The age of the uncool geek is well and truly gone. When someone says "eccentric" or "inventor", no longer does it conjure up images of a crackpot in a shed tinkering away until they hit on an existence-shattering discovery such as a dual cheese grater-toothbrush. Now, the sheds of the past have been replaced by glinting multi-story glass monoliths, the rural back gardens have been transplanted to the sprawling tech campuses of Silicon Valley, and the eccentrics are the CEOs.
One such man is Elon Musk, founder of SpaceX and co-founder of Tesla Motors and PayPal. The very fact that Musk has played a formative role in such a diverse range of companies speaks volumes for the type of man that he is, possessing both a brilliant business mind and an almost infantile desire to explore new areas with abandon, while others with comparative catalogues of success are content whiling away their days on yachts.
Musk's latest fixation - and the subject of an upcoming announcement on the 12th of August - is what he has dubbed the Hyperloop. Capable of travelling at 800 MPH and covering the distance between Los Angeles to San Francisco in half an hour, most are speculating that the design will be powered by solar energy and utilise either air-pressure or a maglev system in order to propel patrons toward their destination - all for a tenth of the cost of a high-speed rail network. Understandably, Musk's involvement has piqued interest in a project that has existed in various forms for some time, as it lends it a whole new sense of both possibility and feasibility.
However, it's not time to rule out the trestle table tinkerer just yet.
Andy Marks is the archetypal British inventor. Before "Tube Transport" (what he has dubbed the Hyperloop technology), it was the classic teenage fascination with homemade explosives (the aim was to create a "futuristic War Canon", naturally) and motorised vehicles of all sorts. True to type, Marks' initial inspiration for Tube Transport came when driving along the motorway and imagining every vehicle with a propeller, like an antiquated vision of the year 2000 from the 19th Century. From that, he began considering the idea of air-pressure propulsion and eventually arrived at something very similar to what Musk is said to be working on, with the caveat that this all happened a couple of decades ago.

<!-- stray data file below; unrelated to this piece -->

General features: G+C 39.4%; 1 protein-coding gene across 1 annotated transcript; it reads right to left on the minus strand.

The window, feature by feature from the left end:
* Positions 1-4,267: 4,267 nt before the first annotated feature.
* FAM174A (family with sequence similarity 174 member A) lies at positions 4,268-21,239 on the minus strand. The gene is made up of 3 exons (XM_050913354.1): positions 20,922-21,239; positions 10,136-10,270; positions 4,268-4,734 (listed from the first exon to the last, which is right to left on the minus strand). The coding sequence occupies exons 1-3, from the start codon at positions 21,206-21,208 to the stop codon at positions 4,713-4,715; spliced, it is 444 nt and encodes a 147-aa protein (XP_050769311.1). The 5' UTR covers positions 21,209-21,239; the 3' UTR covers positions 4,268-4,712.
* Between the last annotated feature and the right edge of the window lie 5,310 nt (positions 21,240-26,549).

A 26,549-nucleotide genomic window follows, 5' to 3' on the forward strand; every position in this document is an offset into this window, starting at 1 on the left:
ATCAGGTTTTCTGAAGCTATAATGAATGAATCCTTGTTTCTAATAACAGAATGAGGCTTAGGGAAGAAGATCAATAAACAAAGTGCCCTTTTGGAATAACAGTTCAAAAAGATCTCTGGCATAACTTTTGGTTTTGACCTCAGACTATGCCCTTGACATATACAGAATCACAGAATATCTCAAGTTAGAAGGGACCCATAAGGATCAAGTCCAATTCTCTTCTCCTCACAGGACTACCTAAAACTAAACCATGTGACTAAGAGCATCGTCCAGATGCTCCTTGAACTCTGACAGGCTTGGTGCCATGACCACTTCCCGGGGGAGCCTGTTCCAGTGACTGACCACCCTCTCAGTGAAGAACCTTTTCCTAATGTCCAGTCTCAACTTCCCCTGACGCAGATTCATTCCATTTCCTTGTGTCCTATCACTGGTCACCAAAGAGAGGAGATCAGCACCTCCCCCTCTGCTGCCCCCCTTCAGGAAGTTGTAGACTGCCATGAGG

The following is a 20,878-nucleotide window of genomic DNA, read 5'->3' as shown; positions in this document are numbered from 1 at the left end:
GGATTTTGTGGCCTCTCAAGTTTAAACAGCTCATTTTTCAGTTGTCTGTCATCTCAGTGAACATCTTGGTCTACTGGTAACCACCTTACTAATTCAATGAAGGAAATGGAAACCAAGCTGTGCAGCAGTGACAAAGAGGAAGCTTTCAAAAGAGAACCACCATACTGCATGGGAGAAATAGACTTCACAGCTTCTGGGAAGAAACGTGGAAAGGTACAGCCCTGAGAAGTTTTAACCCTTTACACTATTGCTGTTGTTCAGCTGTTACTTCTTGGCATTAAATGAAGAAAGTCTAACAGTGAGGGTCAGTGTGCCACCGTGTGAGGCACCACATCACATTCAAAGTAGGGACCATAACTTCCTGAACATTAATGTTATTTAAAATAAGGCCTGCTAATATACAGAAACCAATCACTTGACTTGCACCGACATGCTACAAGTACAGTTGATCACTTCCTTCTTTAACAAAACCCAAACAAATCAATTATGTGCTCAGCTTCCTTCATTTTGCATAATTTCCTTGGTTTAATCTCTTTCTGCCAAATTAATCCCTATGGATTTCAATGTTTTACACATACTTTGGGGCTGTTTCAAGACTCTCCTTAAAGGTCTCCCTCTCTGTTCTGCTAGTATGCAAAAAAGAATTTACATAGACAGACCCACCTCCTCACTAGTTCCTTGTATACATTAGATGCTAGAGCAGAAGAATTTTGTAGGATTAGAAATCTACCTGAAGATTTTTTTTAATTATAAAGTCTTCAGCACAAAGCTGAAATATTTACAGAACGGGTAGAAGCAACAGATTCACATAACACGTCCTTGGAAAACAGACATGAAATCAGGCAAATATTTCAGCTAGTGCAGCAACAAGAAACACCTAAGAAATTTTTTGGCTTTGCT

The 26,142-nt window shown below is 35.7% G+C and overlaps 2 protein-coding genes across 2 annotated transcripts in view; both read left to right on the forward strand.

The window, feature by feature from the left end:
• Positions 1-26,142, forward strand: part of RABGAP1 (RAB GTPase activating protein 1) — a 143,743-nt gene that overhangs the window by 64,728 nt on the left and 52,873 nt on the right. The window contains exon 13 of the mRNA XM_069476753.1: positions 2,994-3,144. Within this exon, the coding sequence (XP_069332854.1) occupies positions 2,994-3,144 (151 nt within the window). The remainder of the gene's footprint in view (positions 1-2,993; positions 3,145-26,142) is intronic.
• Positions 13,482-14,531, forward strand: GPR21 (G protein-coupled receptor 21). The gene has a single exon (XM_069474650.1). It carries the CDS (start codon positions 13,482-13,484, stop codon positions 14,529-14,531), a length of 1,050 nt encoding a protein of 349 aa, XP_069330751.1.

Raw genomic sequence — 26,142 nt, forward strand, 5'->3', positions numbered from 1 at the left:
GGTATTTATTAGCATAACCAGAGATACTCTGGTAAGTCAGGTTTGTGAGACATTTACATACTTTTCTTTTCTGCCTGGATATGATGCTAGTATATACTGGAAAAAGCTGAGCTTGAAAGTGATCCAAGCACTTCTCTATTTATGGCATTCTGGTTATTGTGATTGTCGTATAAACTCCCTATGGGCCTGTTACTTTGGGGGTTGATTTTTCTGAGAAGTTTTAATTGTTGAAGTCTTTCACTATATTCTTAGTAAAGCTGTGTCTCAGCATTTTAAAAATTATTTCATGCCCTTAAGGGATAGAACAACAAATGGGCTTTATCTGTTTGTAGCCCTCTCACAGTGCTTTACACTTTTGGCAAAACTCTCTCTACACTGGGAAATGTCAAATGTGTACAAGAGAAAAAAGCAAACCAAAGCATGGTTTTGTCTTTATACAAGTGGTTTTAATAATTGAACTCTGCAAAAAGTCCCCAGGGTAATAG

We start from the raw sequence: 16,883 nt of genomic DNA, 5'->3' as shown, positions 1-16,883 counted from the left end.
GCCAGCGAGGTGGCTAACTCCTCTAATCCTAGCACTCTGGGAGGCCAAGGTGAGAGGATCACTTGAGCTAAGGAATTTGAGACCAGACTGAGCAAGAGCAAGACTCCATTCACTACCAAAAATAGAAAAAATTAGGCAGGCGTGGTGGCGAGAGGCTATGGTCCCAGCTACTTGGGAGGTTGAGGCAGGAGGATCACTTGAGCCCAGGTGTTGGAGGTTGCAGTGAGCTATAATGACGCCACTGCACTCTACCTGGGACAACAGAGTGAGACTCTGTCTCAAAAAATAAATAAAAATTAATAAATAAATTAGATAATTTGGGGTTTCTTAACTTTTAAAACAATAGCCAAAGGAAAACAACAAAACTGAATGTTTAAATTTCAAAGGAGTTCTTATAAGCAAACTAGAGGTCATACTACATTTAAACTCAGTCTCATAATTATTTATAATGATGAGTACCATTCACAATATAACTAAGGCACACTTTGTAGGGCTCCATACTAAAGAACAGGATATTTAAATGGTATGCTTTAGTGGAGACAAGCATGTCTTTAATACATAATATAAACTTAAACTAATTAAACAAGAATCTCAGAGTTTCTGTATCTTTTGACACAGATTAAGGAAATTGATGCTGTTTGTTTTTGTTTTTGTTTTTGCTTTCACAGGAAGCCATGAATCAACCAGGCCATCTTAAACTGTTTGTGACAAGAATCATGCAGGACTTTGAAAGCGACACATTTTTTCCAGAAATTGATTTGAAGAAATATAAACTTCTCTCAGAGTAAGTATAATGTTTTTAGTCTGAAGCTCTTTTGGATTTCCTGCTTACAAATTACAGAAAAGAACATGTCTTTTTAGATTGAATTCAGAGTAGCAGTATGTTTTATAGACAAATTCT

Marks feels that the benefits of such a system speak for themselves. As well as the monumental speed possible, "it won't rust, corrode or even get dusty. It won't collide with other pods, pedestrians, trees, animals or insects; or emit hot burnt chemical pollutants." Environmentalism is one of the driving forces in Musk's interest in the Hyperloop (Tesla are responsible for cutting edge electric car technology), and this egalitarianism is something that defines both Musk and Marks; it's the desire to see this technology being used, not money or fame, that motivates them.
Given that the idea has been rattling about Marks' head for as long as Musk has been alive, it's not surprising that many of the issues with the system that Musk has identified have already been tackled head on by Marks. As well as believing he has the answer to the question of drag and friction stopping the tube in its tracks (or above them, as may prove the case), Marks also feels he has overcome the problem of switch points. So far, the high profile prototypes of the system have almost universally featured simple ovals, due to the inherent problems with maintaining the right pressure in more complicated circuits. However, using his experience in seals and valves, Marks believes he had developed a viable workaround - and with it, opened up whole new possibilities for networks and interconnectivity.
Musk has already proven his reciprocity when it comes to the ideas of enthusiasts, inviting budding inventors to attempt to predict his designs and dropping occasional hints as to the diameter of the pods and other technical details, but few have the scope of vision that Andy Marks does. This could prove the British shedventor's finest hour yet.